Grassroots Action Center

New Proposed Regulations to Enforce Mental Health Parity
August 7, 2023 by NBCC Government Affairs

On July 25, the Biden Administration announced a proposed federal rule to improve access to mental health care in the commercial health insurance market. The rule would ensure mental health benefits in private health plans more closely mirror physical health benefits.

The rule would reinforce 2008’s Mental Health Parity and Addiction Equity Act (MHPAEA) by requiring health plans “to make sure people have equivalent access between their mental health and medical benefits,” according to a fact sheet released by the White House.

MHPAEA was meant to address unequal access to mental health and addiction care. The law stipulates that financial requirements and treatment limitations for mental health or substance use disorder benefits, including copayments and prior authorization requirements, must be no more restrictive than those for all other medical benefits. Insurers have largely failed to comply with the law.

Zoom In: The proposed regulation released on July 25 by the Federal Departments of Labor, Health and Human Services (HHS), and the Treasury would require health insurers to collect and evaluate outcomes data and take corrective actions to ensure their benefits are administered equally, with particular attention to network composition and the frequency of out-of-network benefits use. The rule would also prohibit more restrictive techniques like prior authorization requirements or narrower networks for mental health providers. Noncompliant health plans could face fines.

recent Kaiser Family Foundation report found that nearly 75% of privately insured adults who receive mental health care services experience health insurance problems. The White House intends to reduce these issues through the new administrative actions included in the proposed rule.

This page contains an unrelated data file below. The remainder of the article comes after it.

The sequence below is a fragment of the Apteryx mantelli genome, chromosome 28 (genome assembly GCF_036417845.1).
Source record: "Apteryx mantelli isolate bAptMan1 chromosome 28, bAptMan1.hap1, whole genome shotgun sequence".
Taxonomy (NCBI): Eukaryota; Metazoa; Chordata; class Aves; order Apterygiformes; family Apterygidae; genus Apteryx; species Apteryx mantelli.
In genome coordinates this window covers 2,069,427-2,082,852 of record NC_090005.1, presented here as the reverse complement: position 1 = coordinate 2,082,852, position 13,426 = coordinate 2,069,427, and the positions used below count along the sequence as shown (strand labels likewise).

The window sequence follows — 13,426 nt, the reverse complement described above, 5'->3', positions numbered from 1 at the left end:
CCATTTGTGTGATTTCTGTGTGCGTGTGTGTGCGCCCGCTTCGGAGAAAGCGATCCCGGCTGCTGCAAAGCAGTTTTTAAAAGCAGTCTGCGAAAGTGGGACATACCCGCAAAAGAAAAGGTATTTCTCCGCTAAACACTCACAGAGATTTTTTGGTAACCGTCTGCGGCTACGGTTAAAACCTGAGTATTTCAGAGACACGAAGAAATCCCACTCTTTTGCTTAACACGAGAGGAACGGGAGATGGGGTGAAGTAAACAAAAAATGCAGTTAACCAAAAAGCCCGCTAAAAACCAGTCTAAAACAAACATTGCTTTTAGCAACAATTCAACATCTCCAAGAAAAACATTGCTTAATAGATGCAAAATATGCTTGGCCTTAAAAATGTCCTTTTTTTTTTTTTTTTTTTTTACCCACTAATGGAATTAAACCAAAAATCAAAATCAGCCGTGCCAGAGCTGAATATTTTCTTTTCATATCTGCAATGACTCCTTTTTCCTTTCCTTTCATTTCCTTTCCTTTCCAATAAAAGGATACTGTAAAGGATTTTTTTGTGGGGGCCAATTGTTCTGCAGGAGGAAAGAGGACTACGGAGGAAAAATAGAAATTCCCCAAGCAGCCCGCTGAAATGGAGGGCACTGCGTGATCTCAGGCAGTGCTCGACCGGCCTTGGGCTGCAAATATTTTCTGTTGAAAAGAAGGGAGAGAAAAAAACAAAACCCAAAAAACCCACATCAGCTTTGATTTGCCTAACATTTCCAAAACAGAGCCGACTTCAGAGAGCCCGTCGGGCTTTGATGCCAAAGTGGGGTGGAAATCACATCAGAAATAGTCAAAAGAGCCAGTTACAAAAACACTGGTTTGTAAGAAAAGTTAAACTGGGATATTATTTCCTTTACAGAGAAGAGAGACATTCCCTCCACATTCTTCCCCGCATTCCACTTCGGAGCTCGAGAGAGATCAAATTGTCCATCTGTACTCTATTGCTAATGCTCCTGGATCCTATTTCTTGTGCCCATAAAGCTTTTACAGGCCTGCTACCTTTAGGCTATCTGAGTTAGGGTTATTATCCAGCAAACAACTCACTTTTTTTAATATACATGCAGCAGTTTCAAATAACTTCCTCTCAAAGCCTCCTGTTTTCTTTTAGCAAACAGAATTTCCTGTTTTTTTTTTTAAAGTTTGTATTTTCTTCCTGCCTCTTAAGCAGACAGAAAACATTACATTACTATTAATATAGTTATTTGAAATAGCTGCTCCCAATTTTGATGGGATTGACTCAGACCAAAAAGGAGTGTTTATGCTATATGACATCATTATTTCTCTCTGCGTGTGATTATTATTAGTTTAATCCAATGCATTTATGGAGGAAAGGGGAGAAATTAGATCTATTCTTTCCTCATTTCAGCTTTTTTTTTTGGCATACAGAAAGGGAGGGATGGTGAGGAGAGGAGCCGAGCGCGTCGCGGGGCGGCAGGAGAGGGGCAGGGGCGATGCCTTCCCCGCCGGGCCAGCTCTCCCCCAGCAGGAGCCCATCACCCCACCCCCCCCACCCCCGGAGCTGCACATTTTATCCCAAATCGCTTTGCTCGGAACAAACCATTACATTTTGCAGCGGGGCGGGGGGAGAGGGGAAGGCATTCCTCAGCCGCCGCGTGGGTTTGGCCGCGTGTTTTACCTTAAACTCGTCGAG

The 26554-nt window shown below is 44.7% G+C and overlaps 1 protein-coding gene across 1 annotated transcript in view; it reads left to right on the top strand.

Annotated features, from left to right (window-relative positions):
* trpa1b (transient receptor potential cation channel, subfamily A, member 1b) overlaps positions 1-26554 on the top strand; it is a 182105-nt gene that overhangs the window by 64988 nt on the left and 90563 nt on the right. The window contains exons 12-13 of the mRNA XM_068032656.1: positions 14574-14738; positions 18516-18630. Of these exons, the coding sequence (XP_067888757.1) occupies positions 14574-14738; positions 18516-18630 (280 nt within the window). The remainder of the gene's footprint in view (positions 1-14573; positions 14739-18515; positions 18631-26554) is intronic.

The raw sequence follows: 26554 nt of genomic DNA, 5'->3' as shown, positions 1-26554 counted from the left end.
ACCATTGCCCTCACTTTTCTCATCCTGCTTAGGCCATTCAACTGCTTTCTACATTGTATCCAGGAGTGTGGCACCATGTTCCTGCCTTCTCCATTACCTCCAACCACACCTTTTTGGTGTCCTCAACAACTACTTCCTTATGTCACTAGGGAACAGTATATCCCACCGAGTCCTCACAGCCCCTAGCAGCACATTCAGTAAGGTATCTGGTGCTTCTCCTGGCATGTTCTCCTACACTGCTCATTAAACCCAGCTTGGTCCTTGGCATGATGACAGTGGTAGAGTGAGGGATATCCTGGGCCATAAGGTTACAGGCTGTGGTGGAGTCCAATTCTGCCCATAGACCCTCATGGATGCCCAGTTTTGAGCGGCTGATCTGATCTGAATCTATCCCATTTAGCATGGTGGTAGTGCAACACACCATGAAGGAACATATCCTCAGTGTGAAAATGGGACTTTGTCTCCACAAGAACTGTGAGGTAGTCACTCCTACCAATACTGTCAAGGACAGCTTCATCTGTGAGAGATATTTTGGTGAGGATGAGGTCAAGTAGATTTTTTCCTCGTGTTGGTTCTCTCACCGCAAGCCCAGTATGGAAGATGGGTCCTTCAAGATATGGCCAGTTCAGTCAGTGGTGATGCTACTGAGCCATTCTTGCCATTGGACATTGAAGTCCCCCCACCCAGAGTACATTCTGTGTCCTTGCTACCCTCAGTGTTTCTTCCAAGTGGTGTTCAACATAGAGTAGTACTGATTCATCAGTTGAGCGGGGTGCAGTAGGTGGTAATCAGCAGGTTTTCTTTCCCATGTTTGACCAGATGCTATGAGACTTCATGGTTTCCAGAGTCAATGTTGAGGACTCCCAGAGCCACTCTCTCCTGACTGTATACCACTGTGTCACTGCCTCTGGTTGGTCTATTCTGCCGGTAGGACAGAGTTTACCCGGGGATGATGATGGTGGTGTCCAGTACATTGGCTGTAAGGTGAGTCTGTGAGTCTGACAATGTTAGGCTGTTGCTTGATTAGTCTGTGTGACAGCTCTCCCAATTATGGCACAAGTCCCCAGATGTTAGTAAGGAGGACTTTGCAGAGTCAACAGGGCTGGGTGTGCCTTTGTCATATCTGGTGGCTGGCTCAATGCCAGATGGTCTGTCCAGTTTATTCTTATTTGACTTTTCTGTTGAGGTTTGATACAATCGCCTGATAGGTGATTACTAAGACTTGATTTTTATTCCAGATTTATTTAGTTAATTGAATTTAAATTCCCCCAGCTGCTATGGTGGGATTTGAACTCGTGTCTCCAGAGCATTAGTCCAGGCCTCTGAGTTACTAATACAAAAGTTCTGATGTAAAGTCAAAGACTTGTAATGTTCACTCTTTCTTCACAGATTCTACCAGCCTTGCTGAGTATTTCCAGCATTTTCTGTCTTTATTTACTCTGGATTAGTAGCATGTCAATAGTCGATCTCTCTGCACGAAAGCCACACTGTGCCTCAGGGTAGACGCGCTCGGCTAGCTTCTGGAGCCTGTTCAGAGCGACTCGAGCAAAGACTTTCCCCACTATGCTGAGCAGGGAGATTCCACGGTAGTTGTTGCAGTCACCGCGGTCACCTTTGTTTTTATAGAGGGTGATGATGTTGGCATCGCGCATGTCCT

The proposed regulation would also close existing loopholes by requiring nonfederal governmental health plans such as state government employees to comply with the requirements—which would affect nearly 100,000 consumers.

Why It Matters: This proposed rule would help increase accessibility and affordability of behavioral health care for consumers, ensure comparable reimbursement for mental health practitioners, and incentivize more people to enter the behavioral health workforce. That means less hassle and paperwork, better payment, and more marketplace opportunities for counselors.

The Backstory: The HHS, Labor, and Treasury Departments also released their latest “MHPAEA Comparative Analysis Report to Congress,” which focuses on the departments’ efforts to enforce the comparative analysis requirements established by Congress in 2021. The report reflects the continuing struggles with MHPAEA compliance. Reporting specifically on the departments’ enforcement efforts regarding nonquantitative treatment limitations (NQTLs)—such as prior authorization requirements—the departments highlighted that none of the comparative analyses initially submitted by health plans were sufficient to demonstrate parity compliance.

The agencies also provided a “Technical Release” that offers further guidance on the types of data that are particularly relevant to network composition/adequacy.  

Next Steps: The key federal agencies also solicited comments regarding the data to be collected and a potential future enforcement safe harbor that would apply to network accessrelated violations. The proposed rules were published in the Federal Register on August 3 and will now enter a 60-day comment period. After further analysis, NBCC will determine if it is necessary to submit comments to the key federal departments on the proposed parity rule. NBCC will alert NCCs on any follow-up actions the federal government takes to enforce parity regulations.

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